A Copyright Registration Invalidation Conversation: Unicolors v. H&M Hennes

When: December 15, 2021 at 12:00pm - 1:00pm EST - This event has passed

A Copyright Registration Invalidation Conversation: Discussing the Supreme Court Case of Unicolors v. H&M Hennes and the Operation of 17 U.S.C. Section 411(B)



Under Sections 411 and 412 of the Copyright Act, a copyright registration is required for a plaintiff to sue and to recover particular remedies. Under Section 411(b), a certification of registration meets this registration requirement “regardless of whether the certificate contains any inaccurate information” unless the information was included with the application with knowledge that it was inaccurate and this inaccuracy, if known, would have cause the Register of Copyrights to refuse registration.  Under Section 411(b)(2), in any case where such inaccuracy is alleged, “the court shall request the Register of Copyrights to advise the court whether the inaccurate information, if known, would have caused the Register of Copyrights to refuse registration.” In Unicolors v. H&M Hennes, the U.S. Supreme Court will decide whether the Ninth Circuit correctly found that a federal district court assessing the validity of a copyright registration with alleged inaccuracies – but there being no indication that those inaccuracies were asserted with fraudulent intent – must refer that registration to the Register of Copyrights for reconsideration under Section 411(b).  The Court may also decide the larger question of whether a copyright registration can be invalidated if the applicant simply made a material misstatement, or whether it must be shown that the applicant specifically intended to defraud the Copyright Office.
In Unicolors, the plaintiff is a textile converter that sells fabrics to garment manufactures and employs in-house artists to create original textile designs.  Unicolors filed an application for a single-unit registration for thirty-one designs, claiming all designs were published as a unit in January 2011.  After Unicolors sued H&M for copyright infringement, a jury found that H&M willfully infringed one of the designs.  After trial, H&M challenged the registration, claiming that only some of the thirty-one designs (including the design at issue) were first offered as a single unit in January 2011.  H&M asked the district court to refer the registration to the Copyright Office. The District Court denied the request, stating that there was no showing of an intent to defraud the Copyright Office. The Ninth Circuit reversed, holding that a finding of fraud was not required under Section 411(b) to refer a matter to the Copyright Office.  The U.S. Supreme Court granted cert on the following issues: “Did the Ninth Circuit err in breaking with its own prior precedent and the findings of other circuits and the Copyright Office in holding that 17 U.S.C. § 411(b) required referral to the Copyright Office where there is no indicia of fraud or material error as to the work at issue in the subject copyright registration?”  The case is fully briefed and arguments were in November.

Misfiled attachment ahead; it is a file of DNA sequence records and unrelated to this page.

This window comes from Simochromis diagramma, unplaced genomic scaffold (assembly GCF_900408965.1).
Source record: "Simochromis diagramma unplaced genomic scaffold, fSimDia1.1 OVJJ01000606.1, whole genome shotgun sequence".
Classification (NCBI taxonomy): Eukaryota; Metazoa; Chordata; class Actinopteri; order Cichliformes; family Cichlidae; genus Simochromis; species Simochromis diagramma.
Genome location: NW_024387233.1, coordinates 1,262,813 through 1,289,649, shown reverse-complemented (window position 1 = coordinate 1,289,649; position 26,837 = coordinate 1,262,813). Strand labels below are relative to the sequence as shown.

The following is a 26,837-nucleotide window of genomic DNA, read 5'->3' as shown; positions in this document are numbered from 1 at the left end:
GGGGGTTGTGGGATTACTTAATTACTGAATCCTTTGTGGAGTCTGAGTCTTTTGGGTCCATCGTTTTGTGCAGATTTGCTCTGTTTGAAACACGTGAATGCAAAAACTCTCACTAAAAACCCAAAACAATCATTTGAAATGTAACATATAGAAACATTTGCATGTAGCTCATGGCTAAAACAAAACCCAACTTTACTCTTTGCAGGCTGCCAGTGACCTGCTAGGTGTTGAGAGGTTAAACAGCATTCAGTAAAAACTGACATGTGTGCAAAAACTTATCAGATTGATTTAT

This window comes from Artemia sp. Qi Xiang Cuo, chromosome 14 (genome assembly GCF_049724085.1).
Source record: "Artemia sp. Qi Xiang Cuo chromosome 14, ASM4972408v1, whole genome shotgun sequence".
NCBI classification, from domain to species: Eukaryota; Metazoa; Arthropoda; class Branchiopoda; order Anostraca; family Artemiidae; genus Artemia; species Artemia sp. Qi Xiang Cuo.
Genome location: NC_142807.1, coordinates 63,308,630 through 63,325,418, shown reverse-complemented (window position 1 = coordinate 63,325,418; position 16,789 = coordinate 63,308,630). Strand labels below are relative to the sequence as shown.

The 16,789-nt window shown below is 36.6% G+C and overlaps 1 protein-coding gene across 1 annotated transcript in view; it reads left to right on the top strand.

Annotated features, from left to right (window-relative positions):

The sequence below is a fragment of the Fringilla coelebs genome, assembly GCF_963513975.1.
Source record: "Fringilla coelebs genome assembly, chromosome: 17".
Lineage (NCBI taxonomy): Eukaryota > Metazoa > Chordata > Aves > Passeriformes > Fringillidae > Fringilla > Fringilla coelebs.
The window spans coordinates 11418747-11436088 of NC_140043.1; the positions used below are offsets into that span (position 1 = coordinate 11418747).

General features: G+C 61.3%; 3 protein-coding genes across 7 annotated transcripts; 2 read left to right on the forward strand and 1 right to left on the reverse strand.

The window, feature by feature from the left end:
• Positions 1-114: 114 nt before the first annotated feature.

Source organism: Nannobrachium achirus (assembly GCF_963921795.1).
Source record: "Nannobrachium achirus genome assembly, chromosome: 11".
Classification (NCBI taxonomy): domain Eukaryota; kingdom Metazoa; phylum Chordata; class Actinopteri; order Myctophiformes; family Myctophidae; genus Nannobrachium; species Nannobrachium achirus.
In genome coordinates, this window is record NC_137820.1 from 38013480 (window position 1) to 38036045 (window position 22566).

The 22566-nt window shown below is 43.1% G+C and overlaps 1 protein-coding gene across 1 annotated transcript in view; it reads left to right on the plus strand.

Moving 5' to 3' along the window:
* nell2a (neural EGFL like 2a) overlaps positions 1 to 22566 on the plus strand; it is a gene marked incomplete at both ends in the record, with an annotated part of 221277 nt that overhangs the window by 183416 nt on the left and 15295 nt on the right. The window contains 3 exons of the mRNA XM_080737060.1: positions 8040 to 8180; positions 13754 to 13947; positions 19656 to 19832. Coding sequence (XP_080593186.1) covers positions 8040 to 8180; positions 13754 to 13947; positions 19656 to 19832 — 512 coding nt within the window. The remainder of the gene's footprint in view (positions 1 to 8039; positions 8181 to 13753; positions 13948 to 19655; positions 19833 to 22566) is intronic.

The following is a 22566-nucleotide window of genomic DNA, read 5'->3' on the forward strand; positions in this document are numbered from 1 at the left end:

In our program, a panel of copyright lawyers will discuss the case, issues relating to Section 411 and what took place during oral argument.  Moderating the panel will be Lincoln Bandlow of the Law Offices of Lincoln Bandlow, who has practiced and taught copyright law for over twenty-five years and is a former Co-Chair of the Los Angeles Chapter of the Copyright Society and former President of the Los Angeles Copyright Society. On the panel will be Stephen Doniger of Doniger / Burroughs, who was trial counsel for Unicolors in the H&M matter and is co-counsel for Unicolors in November and Tillman Breckenridge, Partner at Stris & Maher LLP and co-counsel for H&M in the case.



Tillman Breckenridge
Stris & Maher LLP